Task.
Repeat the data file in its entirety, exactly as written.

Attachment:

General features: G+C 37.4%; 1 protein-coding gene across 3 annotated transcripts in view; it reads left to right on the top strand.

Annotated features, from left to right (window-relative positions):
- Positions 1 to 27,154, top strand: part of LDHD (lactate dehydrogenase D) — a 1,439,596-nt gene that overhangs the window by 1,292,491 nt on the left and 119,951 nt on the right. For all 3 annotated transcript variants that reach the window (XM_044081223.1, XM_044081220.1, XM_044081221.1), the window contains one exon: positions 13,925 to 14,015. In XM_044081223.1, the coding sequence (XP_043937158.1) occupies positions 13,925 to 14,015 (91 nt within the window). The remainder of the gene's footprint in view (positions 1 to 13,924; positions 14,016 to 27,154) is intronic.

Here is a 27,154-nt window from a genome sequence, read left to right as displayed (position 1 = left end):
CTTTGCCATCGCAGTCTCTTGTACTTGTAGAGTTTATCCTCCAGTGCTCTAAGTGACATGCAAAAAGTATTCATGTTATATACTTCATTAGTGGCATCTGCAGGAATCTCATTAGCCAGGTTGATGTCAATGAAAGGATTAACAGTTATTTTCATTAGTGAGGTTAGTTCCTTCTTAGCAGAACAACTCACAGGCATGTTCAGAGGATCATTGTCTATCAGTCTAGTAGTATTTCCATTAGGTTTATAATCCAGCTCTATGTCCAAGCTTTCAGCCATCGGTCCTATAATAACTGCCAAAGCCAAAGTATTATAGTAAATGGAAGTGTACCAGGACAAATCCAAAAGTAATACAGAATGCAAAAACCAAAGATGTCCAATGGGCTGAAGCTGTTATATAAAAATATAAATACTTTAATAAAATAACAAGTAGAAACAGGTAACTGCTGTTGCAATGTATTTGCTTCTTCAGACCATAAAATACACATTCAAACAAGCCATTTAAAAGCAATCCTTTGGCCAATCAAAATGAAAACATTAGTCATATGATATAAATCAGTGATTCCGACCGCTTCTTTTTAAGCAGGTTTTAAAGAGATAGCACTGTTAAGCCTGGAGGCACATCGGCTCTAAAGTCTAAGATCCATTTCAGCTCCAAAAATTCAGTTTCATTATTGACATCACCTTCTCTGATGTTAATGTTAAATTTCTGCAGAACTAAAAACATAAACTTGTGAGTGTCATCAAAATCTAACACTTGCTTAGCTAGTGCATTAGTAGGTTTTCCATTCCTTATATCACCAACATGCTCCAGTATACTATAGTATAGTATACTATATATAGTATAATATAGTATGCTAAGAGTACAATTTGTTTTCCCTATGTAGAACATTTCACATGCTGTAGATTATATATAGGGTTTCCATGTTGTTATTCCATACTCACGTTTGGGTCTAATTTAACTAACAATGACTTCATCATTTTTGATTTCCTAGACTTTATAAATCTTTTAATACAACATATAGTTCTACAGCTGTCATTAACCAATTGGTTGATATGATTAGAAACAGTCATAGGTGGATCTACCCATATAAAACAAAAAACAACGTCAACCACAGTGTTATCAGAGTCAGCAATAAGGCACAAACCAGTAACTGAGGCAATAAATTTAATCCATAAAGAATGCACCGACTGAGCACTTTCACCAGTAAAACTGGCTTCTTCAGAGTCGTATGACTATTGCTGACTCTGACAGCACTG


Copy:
General features: G+C 37.4%; 1 protein-coding gene across 3 annotated transcripts in view; it reads left to right on the top strand.

Annotated features, from left to right (window-relative positions):
- Positions 1 to 27,154, top strand: part of LDHD (lactate dehydrogenase D) — a 1,439,596-nt gene that overhangs the window by 1,292,491 nt on the left and 119,951 nt on the right. For all 3 annotated transcript variants that reach the window (XM_044081223.1, XM_044081220.1, XM_044081221.1), the window contains one exon: positions 13,925 to 14,015. In XM_044081223.1, the coding sequence (XP_043937158.1) occupies positions 13,925 to 14,015 (91 nt within the window). The remainder of the gene's footprint in view (positions 1 to 13,924; positions 14,016 to 27,154) is intronic.

Here is a 27,154-nt window from a genome sequence, read left to right as displayed (position 1 = left end):
CTTTGCCATCGCAGTCTCTTGTACTTGTAGAGTTTATCCTCCAGTGCTCTAAGTGACATGCAAAAAGTATTCATGTTATATACTTCATTAGTGGCATCTGCAGGAATCTCATTAGCCAGGTTGATGTCAATGAAAGGATTAACAGTTATTTTCATTAGTGAGGTTAGTTCCTTCTTAGCAGAACAACTCACAGGCATGTTCAGAGGATCATTGTCTATCAGTCTAGTAGTATTTCCATTAGGTTTATAATCCAGCTCTATGTCCAAGCTTTCAGCCATCGGTCCTATAATAACTGCCAAAGCCAAAGTATTATAGTAAATGGAAGTGTACCAGGACAAATCCAAAAGTAATACAGAATGCAAAAACCAAAGATGTCCAATGGGCTGAAGCTGTTATATAAAAATATAAATACTTTAATAAAATAACAAGTAGAAACAGGTAACTGCTGTTGCAATGTATTTGCTTCTTCAGACCATAAAATACACATTCAAACAAGCCATTTAAAAGCAATCCTTTGGCCAATCAAAATGAAAACATTAGTCATATGATATAAATCAGTGATTCCGACCGCTTCTTTTTAAGCAGGTTTTAAAGAGATAGCACTGTTAAGCCTGGAGGCACATCGGCTCTAAAGTCTAAGATCCATTTCAGCTCCAAAAATTCAGTTTCATTATTGACATCACCTTCTCTGATGTTAATGTTAAATTTCTGCAGAACTAAAAACATAAACTTGTGAGTGTCATCAAAATCTAACACTTGCTTAGCTAGTGCATTAGTAGGTTTTCCATTCCTTATATCACCAACATGCTCCAGTATACTATAGTATAGTATACTATATATAGTATAATATAGTATGCTAAGAGTACAATTTGTTTTCCCTATGTAGAACATTTCACATGCTGTAGATTATATATAGGGTTTCCATGTTGTTATTCCATACTCACGTTTGGGTCTAATTTAACTAACAATGACTTCATCATTTTTGATTTCCTAGACTTTATAAATCTTTTAATACAACATATAGTTCTACAGCTGTCATTAACCAATTGGTTGATATGATTAGAAACAGTCATAGGTGGATCTACCCATATAAAACAAAAAACAACGTCAACCACAGTGTTATCAGAGTCAGCAATAAGGCACAAACCAGTAACTGAGGCAATAAATTTAATCCATAAAGAATGCACCGACTGAGCACTTTCACCAGTAAAACTGGCTTCTTCAGAGTCGTATGACTATTGCTGACTCTGACAGCACTG